In evolution, if you want to speed up time, you need something that replicates faster. And what is faster than bacteria? Well, viruses. So that's how we started this experiment. With viruses! We did exactly what the research group did in the paper, but checking different sampling mechanisms to see whether we would get different results. And the result we got was completely astonishing. What we were expecting and what they saw also in the bacterial case, was that as you let the population grow and expand, they start growing slower and slower. This result is very well known in theory and the authors of the paper had shown that. We were expecting the same for the viruses but with different degrees depending on how we were sampling. Instead, what we found was the opposite result. The phage was getting faster and faster and faster, and, after two weeks, it was spreading so fast that  it was simply running out of space on the plate.

Well, that's an exciting result. Are you still working on this?

Yes! We're still trying to actually explain what happened in this experiment. One question we had was, why is the theory wrong? The decrease we expected is a well-known theoretical phenomenon and should happen, but it doesn't. So where was the theory wrong? And that started a really interesting project focusing on the coupling dynamics between bacteria and viruses, where the viruses, when propagating, also kill the bacteria, which affects their own diffusion and behaviour. You actually enter a different mathematical regime, with populations expansions that actually follow different evolutionary rules! All of this we hadn't realised before this experiment which was incredibly exciting.

But there was another thing that came out of this experiment which was even more frustrating and which we're now pursuing. Let's say we now have a theory as to why expansion gets faster, rather than slower. To test this, we could go and measure certain parameters of how the phage and bacteria interact. Specifically, our theory gave us a very specific prediction for how a phage should evolve throughout time and be able to change the evolutionary trajectory in order to spread faster. However, when we went and measured these parameters and compared our evolved phages with their ancestors, they looked the same, ! even if the evolved ones spread almost five times faster than the ancestor.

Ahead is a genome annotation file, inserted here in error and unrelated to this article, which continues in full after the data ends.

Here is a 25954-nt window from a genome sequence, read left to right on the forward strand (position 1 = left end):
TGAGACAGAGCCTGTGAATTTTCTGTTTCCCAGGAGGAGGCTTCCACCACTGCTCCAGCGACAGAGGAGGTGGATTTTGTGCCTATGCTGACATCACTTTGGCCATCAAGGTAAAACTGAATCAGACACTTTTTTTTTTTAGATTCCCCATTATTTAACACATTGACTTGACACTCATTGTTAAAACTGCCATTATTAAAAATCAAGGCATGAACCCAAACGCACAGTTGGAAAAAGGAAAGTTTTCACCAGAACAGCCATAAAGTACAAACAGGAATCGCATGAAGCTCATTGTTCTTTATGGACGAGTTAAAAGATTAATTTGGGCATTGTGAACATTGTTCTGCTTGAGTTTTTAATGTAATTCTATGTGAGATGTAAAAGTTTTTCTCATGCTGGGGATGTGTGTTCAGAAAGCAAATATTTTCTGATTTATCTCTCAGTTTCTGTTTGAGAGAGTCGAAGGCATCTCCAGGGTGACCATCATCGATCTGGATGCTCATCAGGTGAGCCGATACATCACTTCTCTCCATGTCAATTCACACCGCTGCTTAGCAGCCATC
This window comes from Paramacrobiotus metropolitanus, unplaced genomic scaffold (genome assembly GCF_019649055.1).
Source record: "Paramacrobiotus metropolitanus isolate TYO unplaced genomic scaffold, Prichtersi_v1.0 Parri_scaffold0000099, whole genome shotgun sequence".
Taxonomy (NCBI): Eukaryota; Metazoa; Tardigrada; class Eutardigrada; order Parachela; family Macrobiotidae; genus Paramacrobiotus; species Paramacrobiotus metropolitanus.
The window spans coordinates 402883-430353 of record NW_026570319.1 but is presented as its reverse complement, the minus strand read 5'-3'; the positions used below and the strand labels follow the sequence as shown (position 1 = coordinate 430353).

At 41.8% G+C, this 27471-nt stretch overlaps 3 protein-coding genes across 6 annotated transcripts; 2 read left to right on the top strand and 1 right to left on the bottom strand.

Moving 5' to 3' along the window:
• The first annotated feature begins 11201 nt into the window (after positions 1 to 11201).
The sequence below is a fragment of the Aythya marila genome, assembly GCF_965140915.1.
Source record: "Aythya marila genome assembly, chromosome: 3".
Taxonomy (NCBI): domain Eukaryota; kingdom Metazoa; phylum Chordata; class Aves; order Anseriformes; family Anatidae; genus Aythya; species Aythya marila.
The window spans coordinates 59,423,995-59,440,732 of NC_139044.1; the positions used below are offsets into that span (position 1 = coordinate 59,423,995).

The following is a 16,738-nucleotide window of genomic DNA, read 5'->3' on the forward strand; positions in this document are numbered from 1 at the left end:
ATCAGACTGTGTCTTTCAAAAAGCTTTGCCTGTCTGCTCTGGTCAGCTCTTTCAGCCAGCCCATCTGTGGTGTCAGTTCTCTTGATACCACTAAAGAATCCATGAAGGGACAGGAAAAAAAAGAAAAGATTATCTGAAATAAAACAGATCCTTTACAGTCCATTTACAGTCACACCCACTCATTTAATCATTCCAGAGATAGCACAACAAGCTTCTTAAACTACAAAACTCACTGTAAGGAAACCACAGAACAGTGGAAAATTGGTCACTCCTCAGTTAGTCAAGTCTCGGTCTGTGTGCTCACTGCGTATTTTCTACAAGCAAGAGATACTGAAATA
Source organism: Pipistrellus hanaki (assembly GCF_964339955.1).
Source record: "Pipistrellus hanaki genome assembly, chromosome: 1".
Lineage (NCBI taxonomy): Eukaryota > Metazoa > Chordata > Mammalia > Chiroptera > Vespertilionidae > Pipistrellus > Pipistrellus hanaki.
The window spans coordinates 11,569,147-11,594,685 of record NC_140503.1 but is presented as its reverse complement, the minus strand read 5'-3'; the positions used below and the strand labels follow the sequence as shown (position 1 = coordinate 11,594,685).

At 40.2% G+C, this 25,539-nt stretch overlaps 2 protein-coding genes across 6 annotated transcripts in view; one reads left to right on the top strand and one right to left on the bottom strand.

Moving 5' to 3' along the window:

So clearly there was something fundamentally wrong with our understanding of how phage populations expand, or with our measurements, or with both! One issue we think it’s key is that both model and measurements are based on population average values. But the reality is that anything in life is very stochastic. And sometimes, the same average behaviour can have different outcomes, because the outliers in the distribution have dominating effects.

Oh, that sounds incredibly complicated.

Because of this we had to develop a new theory, on one side, and come up with new experimental protocols. In a way, we had to really go back to scratch and reinvent both theory and experiments. But we're now beginning to understand and model these phages extremely well and develop a theory that aligns with our experimental observations.

That’s sounds so exciting Diana! Thank you so much for sharing your research with us and I can’t wait to see the results of your upcoming publications.

To know more about Diana Fusco's research visit -

Read other blogs from Tara  -

Banner Image: Diana Fusco

Image Credits: Diana Fusco & Tara Murphy